JSF was designed in part by the authors of Struts to create a "Struts" that did a more accurate implementation of MVC (Struts is technically "Model 2") and to get rid of all the interface and subclass dependencies. The idea being that POJOS are more re-usable and easier to unit-test offline than framework-dependent code. Which is why I chant endlessly:
The more JSF-specific code that is in your JSF webapp, the more likely it is that you're doing it wrong.
The other thing that the Struts folks didn't like about Struts was that you had to define too many classes for each component. In JSF, you define a view template file, a backing bean (model), and that's basically it. There's no separate "action" class to transition data in and out of the MVC part of the webapp, just POJO methods that are defined in the same class as the POJO model.
Tuesday, August 15, 2017
Tuesday, November 29, 2016
Large, complex private methods are a code smell. An implementation which is so complex that it cannot be usefully decomposed into component parts (with public interfaces) is a problem in testability that reveals potential design and architectural problems. The 1% of cases where the private code is huge will usually benefit from rework to decompose and expose. – S.Lott Feb 14 '12 at 20:06http://softwareengineering.stackexchange.com/questions/135047/new-to-tdd-should-i-avoid-private-methods-now#comment253312_135049
Wednesday, October 12, 2016
...a suite of tests is run, optimized to execute very quickly. We refer to this suite of tests as commit stage tests rather than unit tests, it is useful to include a small selection of tests of other types at this stage...
Begin the design of your commit test suite by running all unit tests. Later, as you learn more about what types of failure are common in acceptance test runs ... you should add specific tests to your commit test suite to try and find them early on.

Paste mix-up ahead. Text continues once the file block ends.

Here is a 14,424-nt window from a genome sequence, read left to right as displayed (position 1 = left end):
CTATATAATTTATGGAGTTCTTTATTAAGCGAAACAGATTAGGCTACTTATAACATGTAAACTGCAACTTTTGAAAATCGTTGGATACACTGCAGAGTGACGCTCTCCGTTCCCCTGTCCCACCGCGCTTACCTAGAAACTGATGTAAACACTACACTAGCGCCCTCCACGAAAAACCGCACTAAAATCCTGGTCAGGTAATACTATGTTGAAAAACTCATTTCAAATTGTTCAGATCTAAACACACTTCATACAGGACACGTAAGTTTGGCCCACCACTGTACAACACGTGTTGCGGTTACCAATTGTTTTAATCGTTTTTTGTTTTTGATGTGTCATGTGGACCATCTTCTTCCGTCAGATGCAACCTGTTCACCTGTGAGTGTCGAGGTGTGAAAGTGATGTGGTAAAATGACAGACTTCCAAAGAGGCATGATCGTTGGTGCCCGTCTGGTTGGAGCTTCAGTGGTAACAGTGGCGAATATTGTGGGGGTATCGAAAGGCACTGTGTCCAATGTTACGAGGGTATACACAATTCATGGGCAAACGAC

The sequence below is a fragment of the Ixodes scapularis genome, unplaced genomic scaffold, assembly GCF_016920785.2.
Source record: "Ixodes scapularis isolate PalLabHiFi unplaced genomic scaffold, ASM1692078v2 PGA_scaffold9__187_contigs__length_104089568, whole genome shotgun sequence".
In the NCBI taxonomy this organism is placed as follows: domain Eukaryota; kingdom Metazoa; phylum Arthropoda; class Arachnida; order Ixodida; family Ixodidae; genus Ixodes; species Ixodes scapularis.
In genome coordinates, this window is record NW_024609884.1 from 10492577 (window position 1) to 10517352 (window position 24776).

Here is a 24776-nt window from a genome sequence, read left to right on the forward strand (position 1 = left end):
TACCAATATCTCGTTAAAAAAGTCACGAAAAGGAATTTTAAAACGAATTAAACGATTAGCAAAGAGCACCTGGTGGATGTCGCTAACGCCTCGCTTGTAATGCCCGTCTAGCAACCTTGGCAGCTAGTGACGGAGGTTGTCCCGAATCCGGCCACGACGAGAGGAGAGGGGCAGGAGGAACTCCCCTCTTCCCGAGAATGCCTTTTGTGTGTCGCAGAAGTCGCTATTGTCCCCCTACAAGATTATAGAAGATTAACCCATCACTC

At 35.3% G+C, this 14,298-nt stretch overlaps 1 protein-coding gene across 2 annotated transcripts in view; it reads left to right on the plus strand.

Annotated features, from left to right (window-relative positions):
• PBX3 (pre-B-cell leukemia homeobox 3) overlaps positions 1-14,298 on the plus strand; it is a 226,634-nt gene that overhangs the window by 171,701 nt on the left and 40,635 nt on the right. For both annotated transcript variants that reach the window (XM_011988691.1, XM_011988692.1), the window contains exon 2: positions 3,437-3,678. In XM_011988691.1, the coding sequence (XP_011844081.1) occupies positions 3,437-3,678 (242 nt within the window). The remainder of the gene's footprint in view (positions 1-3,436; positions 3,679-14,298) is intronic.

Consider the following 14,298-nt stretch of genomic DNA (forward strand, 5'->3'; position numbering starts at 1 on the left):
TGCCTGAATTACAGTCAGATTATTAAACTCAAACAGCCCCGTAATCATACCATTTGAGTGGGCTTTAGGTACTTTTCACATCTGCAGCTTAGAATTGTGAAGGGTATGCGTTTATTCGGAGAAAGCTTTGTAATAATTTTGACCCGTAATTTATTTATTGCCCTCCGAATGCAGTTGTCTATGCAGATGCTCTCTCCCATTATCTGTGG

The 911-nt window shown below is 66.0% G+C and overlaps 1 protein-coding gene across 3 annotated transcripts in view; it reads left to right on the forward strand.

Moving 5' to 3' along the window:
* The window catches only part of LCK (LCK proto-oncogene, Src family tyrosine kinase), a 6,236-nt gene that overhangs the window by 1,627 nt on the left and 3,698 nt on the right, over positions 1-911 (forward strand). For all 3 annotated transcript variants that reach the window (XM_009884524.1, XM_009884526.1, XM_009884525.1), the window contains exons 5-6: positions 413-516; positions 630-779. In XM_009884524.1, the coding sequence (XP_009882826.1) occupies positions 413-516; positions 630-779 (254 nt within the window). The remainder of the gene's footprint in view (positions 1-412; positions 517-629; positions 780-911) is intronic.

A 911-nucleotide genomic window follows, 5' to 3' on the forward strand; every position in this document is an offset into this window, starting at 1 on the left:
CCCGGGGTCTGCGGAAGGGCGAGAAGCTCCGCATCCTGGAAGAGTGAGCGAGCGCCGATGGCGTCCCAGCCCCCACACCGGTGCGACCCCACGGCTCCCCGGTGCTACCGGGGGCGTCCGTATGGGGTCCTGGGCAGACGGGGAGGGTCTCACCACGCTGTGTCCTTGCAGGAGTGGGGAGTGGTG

Acceptance tests written without developer involvement also tend to be tightly coupled to the UI and thus brittle and badly factored, because the testers don't have any insight into the UI's underlying design and lack the skills to create abstraction layers or run acceptance tests against a public API.
- Continuous Delivery
- Jez Humble, 2011
Friday, September 16, 2016
The desire to achieve flexibility may lead to the common antipattern of "ultimate configurability" which is, all too frequently, stated as a requirement for software projects. It is at best unhelpful, and at worst, this one requirement can kill a project.Continuous Delivery - Addison-Wesley 2012 p. 40
Friday, August 12, 2016
Where closures go beyond lambdas is that they bind or "close over" variables that are not explicitly defined in the closure's scope.http://dublintech.blogspot.com/2014/05/groovy-closures-this-owner-delegate.html
Tuesday, August 9, 2016
Favor complex network of simple objects over a simple network of complex objectshttp://stackoverflow.com/a/2947823
That's one more voice in favor of the "tiny pieces" method of breaking down applications.
Monday, August 8, 2016
Now, this isn't to say that you can never use new manually -- but you should reserve that for value-type objects that don't have external dependencies. (And in those cases, I'd argue that you're often better off with a static factory method than a public constructor anyway, but that's beside the point.)http://stackoverflow.com/a/28749192